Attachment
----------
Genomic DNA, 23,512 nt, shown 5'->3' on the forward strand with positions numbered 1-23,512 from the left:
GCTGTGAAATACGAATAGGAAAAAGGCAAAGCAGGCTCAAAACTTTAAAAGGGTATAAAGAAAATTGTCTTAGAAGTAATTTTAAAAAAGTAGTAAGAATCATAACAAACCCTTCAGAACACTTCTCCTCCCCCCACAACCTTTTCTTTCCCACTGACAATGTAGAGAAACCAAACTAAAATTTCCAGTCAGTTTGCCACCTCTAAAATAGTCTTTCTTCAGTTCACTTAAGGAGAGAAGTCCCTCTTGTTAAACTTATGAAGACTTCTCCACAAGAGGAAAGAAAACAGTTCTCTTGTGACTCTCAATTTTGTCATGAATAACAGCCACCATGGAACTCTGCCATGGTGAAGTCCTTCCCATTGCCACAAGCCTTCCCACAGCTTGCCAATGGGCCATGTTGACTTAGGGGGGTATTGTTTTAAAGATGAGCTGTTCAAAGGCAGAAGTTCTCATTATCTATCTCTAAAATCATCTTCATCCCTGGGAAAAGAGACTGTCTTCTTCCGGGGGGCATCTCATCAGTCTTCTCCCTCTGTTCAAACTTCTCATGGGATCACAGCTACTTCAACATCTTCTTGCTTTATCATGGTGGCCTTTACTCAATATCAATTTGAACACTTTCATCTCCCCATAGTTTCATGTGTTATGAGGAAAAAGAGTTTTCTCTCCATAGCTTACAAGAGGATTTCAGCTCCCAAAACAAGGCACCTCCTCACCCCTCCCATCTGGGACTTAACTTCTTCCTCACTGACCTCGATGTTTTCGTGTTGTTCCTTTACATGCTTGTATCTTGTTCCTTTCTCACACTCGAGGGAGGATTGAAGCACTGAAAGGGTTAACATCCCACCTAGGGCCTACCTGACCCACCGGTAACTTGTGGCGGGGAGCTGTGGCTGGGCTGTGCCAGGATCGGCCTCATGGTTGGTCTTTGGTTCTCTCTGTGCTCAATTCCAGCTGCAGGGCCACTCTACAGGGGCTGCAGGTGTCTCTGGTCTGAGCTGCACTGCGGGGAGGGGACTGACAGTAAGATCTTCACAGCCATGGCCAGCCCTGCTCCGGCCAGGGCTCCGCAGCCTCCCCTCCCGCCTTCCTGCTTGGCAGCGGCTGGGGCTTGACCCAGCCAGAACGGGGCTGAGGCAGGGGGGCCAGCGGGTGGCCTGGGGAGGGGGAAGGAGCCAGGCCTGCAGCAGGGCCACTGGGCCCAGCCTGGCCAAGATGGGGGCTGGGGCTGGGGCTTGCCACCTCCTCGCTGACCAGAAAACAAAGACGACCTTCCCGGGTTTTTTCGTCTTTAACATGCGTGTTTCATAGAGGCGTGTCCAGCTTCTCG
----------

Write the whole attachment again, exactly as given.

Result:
Genomic DNA, 23,512 nt, shown 5'->3' on the forward strand with positions numbered 1-23,512 from the left:
GCTGTGAAATACGAATAGGAAAAAGGCAAAGCAGGCTCAAAACTTTAAAAGGGTATAAAGAAAATTGTCTTAGAAGTAATTTTAAAAAAGTAGTAAGAATCATAACAAACCCTTCAGAACACTTCTCCTCCCCCCACAACCTTTTCTTTCCCACTGACAATGTAGAGAAACCAAACTAAAATTTCCAGTCAGTTTGCCACCTCTAAAATAGTCTTTCTTCAGTTCACTTAAGGAGAGAAGTCCCTCTTGTTAAACTTATGAAGACTTCTCCACAAGAGGAAAGAAAACAGTTCTCTTGTGACTCTCAATTTTGTCATGAATAACAGCCACCATGGAACTCTGCCATGGTGAAGTCCTTCCCATTGCCACAAGCCTTCCCACAGCTTGCCAATGGGCCATGTTGACTTAGGGGGGTATTGTTTTAAAGATGAGCTGTTCAAAGGCAGAAGTTCTCATTATCTATCTCTAAAATCATCTTCATCCCTGGGAAAAGAGACTGTCTTCTTCCGGGGGGCATCTCATCAGTCTTCTCCCTCTGTTCAAACTTCTCATGGGATCACAGCTACTTCAACATCTTCTTGCTTTATCATGGTGGCCTTTACTCAATATCAATTTGAACACTTTCATCTCCCCATAGTTTCATGTGTTATGAGGAAAAAGAGTTTTCTCTCCATAGCTTACAAGAGGATTTCAGCTCCCAAAACAAGGCACCTCCTCACCCCTCCCATCTGGGACTTAACTTCTTCCTCACTGACCTCGATGTTTTCGTGTTGTTCCTTTACATGCTTGTATCTTGTTCCTTTCTCACACTCGAGGGAGGATTGAAGCACTGAAAGGGTTAACATCCCACCTAGGGCCTACCTGACCCACCGGTAACTTGTGGCGGGGAGCTGTGGCTGGGCTGTGCCAGGATCGGCCTCATGGTTGGTCTTTGGTTCTCTCTGTGCTCAATTCCAGCTGCAGGGCCACTCTACAGGGGCTGCAGGTGTCTCTGGTCTGAGCTGCACTGCGGGGAGGGGACTGACAGTAAGATCTTCACAGCCATGGCCAGCCCTGCTCCGGCCAGGGCTCCGCAGCCTCCCCTCCCGCCTTCCTGCTTGGCAGCGGCTGGGGCTTGACCCAGCCAGAACGGGGCTGAGGCAGGGGGGCCAGCGGGTGGCCTGGGGAGGGGGAAGGAGCCAGGCCTGCAGCAGGGCCACTGGGCCCAGCCTGGCCAAGATGGGGGCTGGGGCTGGGGCTTGCCACCTCCTCGCTGACCAGAAAACAAAGACGACCTTCCCGGGTTTTTTCGTCTTTAACATGCGTGTTTCATAGAGGCGTGTCCAGCTTCTCG